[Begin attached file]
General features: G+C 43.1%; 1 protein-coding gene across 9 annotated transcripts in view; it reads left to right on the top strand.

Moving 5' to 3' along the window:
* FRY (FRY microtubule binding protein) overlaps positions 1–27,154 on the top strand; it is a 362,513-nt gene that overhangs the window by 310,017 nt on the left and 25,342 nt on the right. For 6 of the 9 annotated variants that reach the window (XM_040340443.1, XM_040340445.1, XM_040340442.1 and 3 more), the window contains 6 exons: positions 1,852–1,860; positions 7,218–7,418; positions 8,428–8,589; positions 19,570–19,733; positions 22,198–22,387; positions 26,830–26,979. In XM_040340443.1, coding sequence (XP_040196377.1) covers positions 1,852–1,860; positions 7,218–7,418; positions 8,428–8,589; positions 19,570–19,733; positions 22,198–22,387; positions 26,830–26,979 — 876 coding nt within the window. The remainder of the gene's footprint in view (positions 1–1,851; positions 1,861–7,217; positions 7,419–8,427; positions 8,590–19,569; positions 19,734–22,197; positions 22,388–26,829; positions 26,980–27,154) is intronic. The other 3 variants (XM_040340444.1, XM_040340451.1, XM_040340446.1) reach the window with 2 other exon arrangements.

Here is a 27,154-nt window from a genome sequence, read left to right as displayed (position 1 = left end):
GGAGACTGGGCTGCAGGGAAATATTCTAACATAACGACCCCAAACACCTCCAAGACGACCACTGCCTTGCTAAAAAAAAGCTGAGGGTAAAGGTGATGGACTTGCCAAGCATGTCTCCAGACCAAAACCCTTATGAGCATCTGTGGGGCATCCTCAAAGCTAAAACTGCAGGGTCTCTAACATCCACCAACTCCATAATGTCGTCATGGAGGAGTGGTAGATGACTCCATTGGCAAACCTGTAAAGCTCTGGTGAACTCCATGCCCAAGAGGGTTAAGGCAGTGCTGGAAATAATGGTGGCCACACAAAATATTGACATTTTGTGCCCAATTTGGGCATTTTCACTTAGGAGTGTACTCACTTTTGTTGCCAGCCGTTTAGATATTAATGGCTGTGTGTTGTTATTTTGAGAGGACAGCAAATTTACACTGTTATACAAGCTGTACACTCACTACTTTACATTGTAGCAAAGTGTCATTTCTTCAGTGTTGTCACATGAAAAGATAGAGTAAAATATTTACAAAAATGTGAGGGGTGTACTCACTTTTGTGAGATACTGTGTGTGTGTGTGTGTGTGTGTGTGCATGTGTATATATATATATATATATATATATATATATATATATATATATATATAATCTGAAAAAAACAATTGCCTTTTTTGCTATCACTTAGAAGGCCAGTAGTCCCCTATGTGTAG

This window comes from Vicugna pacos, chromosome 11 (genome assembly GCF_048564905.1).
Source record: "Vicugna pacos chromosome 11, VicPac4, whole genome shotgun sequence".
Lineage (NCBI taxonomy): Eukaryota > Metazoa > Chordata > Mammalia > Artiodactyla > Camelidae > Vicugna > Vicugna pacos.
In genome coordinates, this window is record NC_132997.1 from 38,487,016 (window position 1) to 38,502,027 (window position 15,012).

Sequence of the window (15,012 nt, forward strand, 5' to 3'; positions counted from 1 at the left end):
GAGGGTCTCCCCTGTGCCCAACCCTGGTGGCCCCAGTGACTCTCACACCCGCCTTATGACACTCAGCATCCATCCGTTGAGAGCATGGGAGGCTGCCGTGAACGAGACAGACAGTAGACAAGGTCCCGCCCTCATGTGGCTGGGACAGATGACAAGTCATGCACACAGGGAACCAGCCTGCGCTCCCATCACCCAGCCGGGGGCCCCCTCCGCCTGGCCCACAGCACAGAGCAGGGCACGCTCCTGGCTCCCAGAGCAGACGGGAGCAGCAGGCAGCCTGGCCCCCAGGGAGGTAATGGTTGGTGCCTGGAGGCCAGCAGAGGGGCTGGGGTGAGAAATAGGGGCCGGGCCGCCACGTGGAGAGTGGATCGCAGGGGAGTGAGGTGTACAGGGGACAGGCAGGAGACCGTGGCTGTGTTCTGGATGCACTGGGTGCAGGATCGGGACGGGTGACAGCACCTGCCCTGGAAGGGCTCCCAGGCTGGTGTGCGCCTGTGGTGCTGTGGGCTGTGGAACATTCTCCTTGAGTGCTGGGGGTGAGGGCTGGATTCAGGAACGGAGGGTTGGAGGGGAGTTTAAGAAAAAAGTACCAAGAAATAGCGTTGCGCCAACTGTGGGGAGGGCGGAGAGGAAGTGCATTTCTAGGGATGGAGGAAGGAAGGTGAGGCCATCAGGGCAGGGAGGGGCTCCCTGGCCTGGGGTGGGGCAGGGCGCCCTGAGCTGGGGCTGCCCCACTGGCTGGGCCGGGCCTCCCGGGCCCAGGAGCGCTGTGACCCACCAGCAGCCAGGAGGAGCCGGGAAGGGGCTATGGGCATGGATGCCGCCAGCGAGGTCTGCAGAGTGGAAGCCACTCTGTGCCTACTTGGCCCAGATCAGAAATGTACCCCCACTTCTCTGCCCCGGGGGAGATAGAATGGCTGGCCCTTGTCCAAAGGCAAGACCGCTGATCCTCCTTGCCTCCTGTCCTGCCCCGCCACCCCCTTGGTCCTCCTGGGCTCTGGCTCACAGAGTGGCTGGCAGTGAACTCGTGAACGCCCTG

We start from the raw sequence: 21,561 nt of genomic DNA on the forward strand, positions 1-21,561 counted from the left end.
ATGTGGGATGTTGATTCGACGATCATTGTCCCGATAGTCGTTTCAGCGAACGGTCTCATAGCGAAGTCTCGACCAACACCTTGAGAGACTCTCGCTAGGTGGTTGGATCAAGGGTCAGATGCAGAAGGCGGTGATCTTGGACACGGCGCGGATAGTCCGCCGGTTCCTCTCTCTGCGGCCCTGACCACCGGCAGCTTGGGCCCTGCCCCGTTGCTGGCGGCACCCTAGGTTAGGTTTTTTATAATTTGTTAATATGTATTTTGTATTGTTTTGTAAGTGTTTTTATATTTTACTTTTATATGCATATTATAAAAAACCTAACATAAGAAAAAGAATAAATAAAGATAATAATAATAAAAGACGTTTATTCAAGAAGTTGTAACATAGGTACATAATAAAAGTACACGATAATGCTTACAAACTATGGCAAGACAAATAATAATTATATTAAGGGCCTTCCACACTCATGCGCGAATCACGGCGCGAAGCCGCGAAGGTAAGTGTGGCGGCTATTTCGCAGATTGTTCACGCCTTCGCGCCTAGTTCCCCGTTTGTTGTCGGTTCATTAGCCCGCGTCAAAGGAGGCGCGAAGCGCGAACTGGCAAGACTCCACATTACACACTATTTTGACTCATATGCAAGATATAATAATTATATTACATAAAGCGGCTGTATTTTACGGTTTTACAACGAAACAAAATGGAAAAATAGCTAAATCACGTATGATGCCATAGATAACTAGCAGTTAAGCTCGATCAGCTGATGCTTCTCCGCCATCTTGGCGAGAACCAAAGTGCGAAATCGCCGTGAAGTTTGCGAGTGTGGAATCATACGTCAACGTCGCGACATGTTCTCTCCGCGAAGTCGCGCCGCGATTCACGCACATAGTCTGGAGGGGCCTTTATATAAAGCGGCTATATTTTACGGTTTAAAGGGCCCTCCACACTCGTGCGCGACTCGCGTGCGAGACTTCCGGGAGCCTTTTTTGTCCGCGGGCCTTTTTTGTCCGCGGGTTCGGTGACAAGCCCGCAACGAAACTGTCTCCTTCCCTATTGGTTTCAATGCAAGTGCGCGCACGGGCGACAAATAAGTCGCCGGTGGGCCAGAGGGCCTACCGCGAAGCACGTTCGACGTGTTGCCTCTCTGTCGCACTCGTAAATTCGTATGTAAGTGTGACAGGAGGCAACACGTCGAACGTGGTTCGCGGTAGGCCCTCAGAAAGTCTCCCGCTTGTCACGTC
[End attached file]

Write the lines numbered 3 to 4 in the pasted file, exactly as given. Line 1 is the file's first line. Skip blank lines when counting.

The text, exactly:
* FRY (FRY microtubule binding protein) overlaps positions 1–27,154 on the top strand; it is a 362,513-nt gene that overhangs the window by 310,017 nt on the left and 25,342 nt on the right. For 6 of the 9 annotated variants that reach the window (XM_040340443.1, XM_040340445.1, XM_040340442.1 and 3 more), the window contains 6 exons: positions 1,852–1,860; positions 7,218–7,418; positions 8,428–8,589; positions 19,570–19,733; positions 22,198–22,387; positions 26,830–26,979. In XM_040340443.1, coding sequence (XP_040196377.1) covers positions 1,852–1,860; positions 7,218–7,418; positions 8,428–8,589; positions 19,570–19,733; positions 22,198–22,387; positions 26,830–26,979 — 876 coding nt within the window. The remainder of the gene's footprint in view (positions 1–1,851; positions 1,861–7,217; positions 7,419–8,427; positions 8,590–19,569; positions 19,734–22,197; positions 22,388–26,829; positions 26,980–27,154) is intronic. The other 3 variants (XM_040340444.1, XM_040340451.1, XM_040340446.1) reach the window with 2 other exon arrangements.

Here is a 27,154-nt window from a genome sequence, read left to right as displayed (position 1 = left end):